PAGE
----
I'm furious about Amazon Prime Video's new prices, and not because of the ads

The 50-inch Amazon Fire TV Omni QLED on a white table with an image from animated TV show Invincible on the screen
(Image credit: What Hi-Fi? / Amazon Prime Video, Invincible)

Much has been made of the pricing changes that Amazon has recently made to its Prime Video service. You probably already know what the furore's been about: adverts, which have been introduced to the paid subscription for the first time. Removing them now incurs an additional charge of £2.99 / $2.99.

Needless to say, very few people are happy about the change. No one likes ads, after all. But did you realise that at the same time it added adverts to your existing Prime Video subscription, Amazon also took a couple of things away?

As initially spotted by 4kfilme.de and brought to my attention by Forbes, Amazon has, with no warning, explanation or justification, removed Dolby Vision and Dolby Atmos support from the standard subscription tier of Prime Video, and getting them back involves paying that extra £2.99 / $2.99 for the 'Go Ad-Free' tier. I have now personally tested this on an Apple TV 4K, LG B3 and Panasonic LZ1500 and can confirm that it's true.

Now, I was just as annoyed as everyone else about the arrival of ads on a service I was already paying for, but I am royally hacked off about the removal of Dolby Vision and Atmos. Partly, it's the spineless way Amazon has gone about the change, having not even announced it. Then there's the half-baked way it's been implemented, in that content still shows the 'Dolby Atmos' flag even if you can no longer access the Dolby Atmos audio. On top of that, HDR10 and HDR10+ are still available, with only the Dolby formats removed.

Annoyingly, I actually watched Saltburn over the weekend and just assumed it wasn't a Dolby Vision title. Turns out it is, and I just watched it in the inferior HDR10. If I'd watched it a week ago, it would have been in Dolby Vision.

If you're thinking (perhaps hoping) that this is all just a mistake and that Dolby Vision and Atmos will be restored in short order, I'm afraid that I have it on good authority that it isn't and that it won't. I have reached out to Amazon for confirmation and comment, and will report back once I've had a reply.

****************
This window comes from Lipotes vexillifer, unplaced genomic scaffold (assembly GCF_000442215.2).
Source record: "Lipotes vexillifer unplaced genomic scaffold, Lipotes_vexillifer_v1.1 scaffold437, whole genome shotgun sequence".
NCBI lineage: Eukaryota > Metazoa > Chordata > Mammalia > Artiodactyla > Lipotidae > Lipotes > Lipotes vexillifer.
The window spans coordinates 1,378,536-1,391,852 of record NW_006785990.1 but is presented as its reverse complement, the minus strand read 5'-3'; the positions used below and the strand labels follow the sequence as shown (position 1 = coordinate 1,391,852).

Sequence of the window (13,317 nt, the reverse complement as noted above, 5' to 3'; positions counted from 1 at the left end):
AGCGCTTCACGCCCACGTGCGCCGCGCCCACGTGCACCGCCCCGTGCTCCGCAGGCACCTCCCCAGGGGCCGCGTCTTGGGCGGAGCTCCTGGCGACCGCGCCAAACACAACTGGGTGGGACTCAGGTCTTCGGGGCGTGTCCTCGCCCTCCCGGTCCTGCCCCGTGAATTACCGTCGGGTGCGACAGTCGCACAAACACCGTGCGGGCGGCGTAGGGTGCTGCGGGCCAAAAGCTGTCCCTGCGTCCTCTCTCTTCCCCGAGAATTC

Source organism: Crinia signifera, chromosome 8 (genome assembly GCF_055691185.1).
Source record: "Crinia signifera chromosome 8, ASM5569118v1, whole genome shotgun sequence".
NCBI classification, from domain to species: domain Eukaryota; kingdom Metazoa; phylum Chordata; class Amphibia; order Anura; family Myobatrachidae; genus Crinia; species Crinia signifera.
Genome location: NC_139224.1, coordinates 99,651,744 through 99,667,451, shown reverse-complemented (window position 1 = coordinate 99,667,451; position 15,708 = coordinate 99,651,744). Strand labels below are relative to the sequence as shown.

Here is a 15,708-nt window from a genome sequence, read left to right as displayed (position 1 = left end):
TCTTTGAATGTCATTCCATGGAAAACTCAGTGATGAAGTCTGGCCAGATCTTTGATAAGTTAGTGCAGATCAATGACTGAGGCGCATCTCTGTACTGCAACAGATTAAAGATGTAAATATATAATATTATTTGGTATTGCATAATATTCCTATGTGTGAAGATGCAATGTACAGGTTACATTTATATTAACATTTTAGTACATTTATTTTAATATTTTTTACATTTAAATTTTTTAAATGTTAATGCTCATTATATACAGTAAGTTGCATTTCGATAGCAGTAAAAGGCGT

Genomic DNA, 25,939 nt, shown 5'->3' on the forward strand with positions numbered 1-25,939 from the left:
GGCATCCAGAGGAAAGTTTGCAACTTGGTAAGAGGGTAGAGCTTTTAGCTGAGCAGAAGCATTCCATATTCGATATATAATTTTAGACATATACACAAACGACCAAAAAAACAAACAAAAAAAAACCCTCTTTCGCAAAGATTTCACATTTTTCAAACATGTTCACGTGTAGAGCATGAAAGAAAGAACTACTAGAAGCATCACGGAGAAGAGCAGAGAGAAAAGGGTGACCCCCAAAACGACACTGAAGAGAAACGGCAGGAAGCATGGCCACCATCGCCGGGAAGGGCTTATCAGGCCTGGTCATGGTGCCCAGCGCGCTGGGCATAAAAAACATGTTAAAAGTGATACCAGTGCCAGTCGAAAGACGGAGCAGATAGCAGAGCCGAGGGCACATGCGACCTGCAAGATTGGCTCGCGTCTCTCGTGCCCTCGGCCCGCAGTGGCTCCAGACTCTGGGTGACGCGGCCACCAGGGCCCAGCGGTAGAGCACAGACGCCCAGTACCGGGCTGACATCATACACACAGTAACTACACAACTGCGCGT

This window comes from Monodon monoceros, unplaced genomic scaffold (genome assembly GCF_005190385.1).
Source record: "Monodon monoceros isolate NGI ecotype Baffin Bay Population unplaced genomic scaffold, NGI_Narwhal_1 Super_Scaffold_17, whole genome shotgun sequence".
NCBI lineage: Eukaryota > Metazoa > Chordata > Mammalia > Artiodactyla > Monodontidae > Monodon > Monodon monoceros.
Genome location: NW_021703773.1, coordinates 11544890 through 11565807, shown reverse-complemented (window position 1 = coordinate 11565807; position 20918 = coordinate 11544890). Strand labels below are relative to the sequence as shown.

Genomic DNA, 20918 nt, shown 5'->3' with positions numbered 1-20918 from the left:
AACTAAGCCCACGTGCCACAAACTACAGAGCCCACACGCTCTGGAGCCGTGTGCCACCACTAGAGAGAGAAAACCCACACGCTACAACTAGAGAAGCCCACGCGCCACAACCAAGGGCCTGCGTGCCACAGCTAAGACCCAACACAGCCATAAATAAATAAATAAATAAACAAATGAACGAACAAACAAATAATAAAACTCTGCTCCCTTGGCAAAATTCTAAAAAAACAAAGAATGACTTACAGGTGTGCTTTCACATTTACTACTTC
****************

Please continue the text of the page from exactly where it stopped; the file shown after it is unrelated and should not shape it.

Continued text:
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Tom Parsons

Tom Parsons has been writing about TV, AV and hi-fi products (not to mention plenty of other 'gadgets' and even cars) for over 15 years. He began his career as What Hi-Fi?'s Staff Writer and is now the TV and AV Editor. In between, he worked as Reviews Editor and then Deputy Editor at Stuff, and over the years has had his work featured in publications such as T3, The Telegraph and Louder. He's also appeared on BBC News, BBC World Service, BBC Radio 4 and Sky Swipe. In his spare time Tom is a runner and gamer.

  • Guy4510
    Thank you for pointing this out and you have every right to be furious. The way Amazon (and some other streaming services) treat their customers is appalling. I guess we have to speak with our wallets and decide if we want to support their model, personally I don't. We all have a choice, they are compromising performance for their profits, the majority of consumers won't even notice, or care, however enthusiasts like us should just move on, buy more content and own it, or subscribe elsewhere IMO.
  • mafrost
    Thank you for highlighting the removal of Dolby Vision and more importantly to me, Atmos from the standard plan. I was willing to sit through the odd advert but am not willing to be forced to pay extra for Atmos. I'm speaking with my wallet and have subsequently just cancelled by Prime subscription.
  • DegreesOfSeparation
    I cancelled my Prime subscription on the weekend before the ads were implemented, but I had no idea about Dolby Vision and Atmos. This just reinforces my original decision.

    If it wasn't for the fact I have a Kindle, I'd move away from the Amazon ecosystem entirely.
  • Noonsy
    Ive tried to contact Amazon help, prime video and prime video UK and Ireland three times since January with no reply. It is not clear how when you have paid for a years subscription they can lower the level of service and change the T&C's of their service during a contract. I could understand if that would apply when I next renew but not during the contract itself. Ads was bad enough but now reducing the quality as well
  • BanquoStarbon
    I too cancelled my prime sub. I don’t miss it one bit, and hearing this news further validates my decision.
  • Friesiansam
    I strongly suspect most Prime subscribers don't even know what Dolby Vision or Atmos do, let alone have the equipment to take advantage of them.